UW Control:

+3 Thoughtseize

-2 Lightning Bolt

-1 Lightning Axe

 

Humans:

+2 Fatal Push

+2 Grim Lavamancer

+2 Engineered Explosives

+1 Ancient Grudge

-4 Bloodghast

-1 Collective Brutality

-1 Gurmag Angler

-1 Burning Inquiry

 

Bant Spirits:

+2 Fatal Push

+2 Grim Lavamancer

+2 Engineered Explosives

-4 Bloodghast

-1 Gurmag Angler

-1 Burning Inquiry

 

Hardened Scales:

+2 Fatal Push

+2 Grim Lavamancer

+2 Engineered Explosives

+2 Ancient Grudge

-2 Burning Inquiry

-2 Flamewake Phoenix

-1 Bloodghast

-1 Collective Brutality

-1 Gurmag Angler

-1 Tasigur, the Golden Fang

 

Tron:

+3 Thoughtseize

+2 Ancient Grudge

-2 Lightning Bolt

-1 Lightning Axe

-1 Collective Brutality

-1 Gurmag Angler

 

Burn:

+2 Fatal Push

+2 Ancient Grudge

-4 Street Wraith

 

Hollow One:

+4 Leyline of the Void

+2 Ancient Grudge

-3 Burning Inquiry

-1 Collective Brutality

-1 Tasigur, the Golden Fang

-1 Flamewake Phoenix

 

Storm:

+4 Leyline of the Void

+3 Thoughtseize

+2 Engineered Explosives 

-4 Burning Inquiry

-4 Flamewake Phoenix

-1 Gurmag Angler

 

Mardu Pyromancer:

+4 Leyline of the Void

+2 Engineered Explosives

+1 Ancient Grudge

-4 Burning Inquiry

-2 Gurmag Angler

-1 Flamewake Phoenix

If they have Ensnaring Bridge, bring in the second Ancient Grudge. If they do not, you can keep the Flamewake Phoenix and not board in any Ancient Grudge.

 

Krark-Clan Ironworks:

+4 Leyline of the Void

+3 Thoughtseize

+2 Ancient Grudge

-4 Lightning Bolt

-2 Flamewake Phoenix

-1 Lightning Axe

-1 Collective Brutality

-1 Gobin Lore

 

Updated Dredge List

Since this is the last opportunity I have to share with all of you an updated Dredge list, it seemed inappropriate if I failed to do so.  Although the full spoiler of Guilds of Ravnica has not come out yet, here is my updated list post-release:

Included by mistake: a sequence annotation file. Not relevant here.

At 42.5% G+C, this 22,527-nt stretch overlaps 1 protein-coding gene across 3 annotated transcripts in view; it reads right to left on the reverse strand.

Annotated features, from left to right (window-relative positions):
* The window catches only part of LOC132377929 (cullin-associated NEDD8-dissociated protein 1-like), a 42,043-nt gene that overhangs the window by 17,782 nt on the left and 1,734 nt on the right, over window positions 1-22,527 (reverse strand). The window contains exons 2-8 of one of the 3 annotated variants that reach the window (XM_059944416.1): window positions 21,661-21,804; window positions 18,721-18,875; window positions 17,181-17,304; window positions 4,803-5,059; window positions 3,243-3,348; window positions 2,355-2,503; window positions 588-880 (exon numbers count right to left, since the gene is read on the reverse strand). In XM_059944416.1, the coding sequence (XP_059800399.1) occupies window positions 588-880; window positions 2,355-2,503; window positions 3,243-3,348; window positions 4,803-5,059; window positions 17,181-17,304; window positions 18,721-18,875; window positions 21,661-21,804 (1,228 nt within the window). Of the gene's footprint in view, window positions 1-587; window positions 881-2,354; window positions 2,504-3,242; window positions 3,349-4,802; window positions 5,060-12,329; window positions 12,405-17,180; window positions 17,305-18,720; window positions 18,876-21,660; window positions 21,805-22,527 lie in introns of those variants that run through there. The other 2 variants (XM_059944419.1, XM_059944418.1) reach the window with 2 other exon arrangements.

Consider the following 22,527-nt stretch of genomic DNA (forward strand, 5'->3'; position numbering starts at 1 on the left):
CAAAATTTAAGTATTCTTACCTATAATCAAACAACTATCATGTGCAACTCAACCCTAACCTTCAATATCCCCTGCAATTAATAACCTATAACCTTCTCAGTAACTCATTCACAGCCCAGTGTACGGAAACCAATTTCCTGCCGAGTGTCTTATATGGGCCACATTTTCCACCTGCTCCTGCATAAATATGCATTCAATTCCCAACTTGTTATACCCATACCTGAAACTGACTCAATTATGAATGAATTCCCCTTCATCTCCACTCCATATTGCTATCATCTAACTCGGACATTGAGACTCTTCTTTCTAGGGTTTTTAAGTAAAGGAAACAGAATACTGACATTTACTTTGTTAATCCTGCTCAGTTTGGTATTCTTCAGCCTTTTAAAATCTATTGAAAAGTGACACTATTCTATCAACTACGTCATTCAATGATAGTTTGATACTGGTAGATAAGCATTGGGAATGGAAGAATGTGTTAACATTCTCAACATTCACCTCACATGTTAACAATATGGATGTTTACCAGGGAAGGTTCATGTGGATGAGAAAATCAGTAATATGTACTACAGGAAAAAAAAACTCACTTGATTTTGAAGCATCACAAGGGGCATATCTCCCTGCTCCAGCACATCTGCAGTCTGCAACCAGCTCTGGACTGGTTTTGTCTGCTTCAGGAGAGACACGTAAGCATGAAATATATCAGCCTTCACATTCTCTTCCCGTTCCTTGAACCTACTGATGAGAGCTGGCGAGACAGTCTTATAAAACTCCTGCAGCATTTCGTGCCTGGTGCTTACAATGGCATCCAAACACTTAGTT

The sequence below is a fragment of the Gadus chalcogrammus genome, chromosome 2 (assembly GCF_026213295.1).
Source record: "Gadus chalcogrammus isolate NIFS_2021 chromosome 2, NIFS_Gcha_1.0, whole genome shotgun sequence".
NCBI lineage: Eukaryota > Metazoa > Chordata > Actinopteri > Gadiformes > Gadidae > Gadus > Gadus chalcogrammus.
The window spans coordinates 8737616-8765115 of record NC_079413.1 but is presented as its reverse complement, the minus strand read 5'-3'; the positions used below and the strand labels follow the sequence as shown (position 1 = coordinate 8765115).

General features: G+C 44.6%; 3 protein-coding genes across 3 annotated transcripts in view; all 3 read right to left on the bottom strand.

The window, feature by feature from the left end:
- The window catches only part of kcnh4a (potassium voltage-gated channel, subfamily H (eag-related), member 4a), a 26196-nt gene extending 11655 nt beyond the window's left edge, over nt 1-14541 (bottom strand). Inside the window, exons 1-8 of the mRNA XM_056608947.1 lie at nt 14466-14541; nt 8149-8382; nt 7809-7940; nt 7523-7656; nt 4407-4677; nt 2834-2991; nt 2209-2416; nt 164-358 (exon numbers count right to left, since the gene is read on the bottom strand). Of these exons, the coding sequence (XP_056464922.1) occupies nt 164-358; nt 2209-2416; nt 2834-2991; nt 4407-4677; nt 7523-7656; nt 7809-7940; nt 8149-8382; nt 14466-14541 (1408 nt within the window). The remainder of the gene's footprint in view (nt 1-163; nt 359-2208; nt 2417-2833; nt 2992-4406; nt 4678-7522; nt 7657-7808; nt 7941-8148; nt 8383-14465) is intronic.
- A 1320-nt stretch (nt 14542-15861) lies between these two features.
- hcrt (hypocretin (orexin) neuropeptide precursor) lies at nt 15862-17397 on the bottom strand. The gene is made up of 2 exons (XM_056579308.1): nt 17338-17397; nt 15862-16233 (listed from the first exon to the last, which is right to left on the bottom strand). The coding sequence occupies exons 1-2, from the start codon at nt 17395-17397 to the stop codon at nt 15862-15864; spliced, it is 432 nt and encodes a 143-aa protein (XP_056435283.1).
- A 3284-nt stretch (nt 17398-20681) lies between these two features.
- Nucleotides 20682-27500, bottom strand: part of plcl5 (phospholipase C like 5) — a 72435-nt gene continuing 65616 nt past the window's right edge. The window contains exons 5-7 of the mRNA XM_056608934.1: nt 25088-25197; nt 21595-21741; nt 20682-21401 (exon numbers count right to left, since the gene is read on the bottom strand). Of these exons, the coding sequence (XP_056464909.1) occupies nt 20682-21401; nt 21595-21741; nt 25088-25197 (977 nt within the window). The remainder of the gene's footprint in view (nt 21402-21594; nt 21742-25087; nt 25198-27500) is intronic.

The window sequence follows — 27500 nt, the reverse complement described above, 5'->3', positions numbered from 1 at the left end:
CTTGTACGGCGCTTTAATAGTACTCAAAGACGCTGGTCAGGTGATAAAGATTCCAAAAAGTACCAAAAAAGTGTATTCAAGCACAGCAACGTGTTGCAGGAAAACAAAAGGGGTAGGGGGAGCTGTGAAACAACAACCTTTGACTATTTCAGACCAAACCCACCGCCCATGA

I believe that Assassin's Trophy will have a positive impact on Dredge.

Firstly, it is the sideboard card that I have always wanted. Up until now, Dredge did not have access to a universal answer to problematic permanents except Maelstrom Pulse, which was simply too slow. Assassin's Trophy, being both two mana and an instant, is the perfect replacement for the Nature's Claims and Abrupt Decays we have had to run up to this point.

Secondly, the printing of Assassin's Trophy will likely have positive metagame implications for Dredge. It will increase the popularity of the GBx Midrange decks which have historically been favourable matchups, which will also lead to fewer combo decks – another set of good news for Dredge. Tron also becomes much weaker, now that GBx Midrange decks have access to main deck land destruction.

And finally, Assassin's Trophy itself does very little against Dredge. Spot removal in general is weak against Dredge, but one that destroys rather than exiling is particularly irrelevant. While I may be overestimating the extent to which Assassin's Trophy will make an impact on the format, on the whole I expect Dredge to be in a better position post-Guilds of Ravnica than it is right now.

Thanks for reading!

Zen Takahashi

@mtgzen on Twitter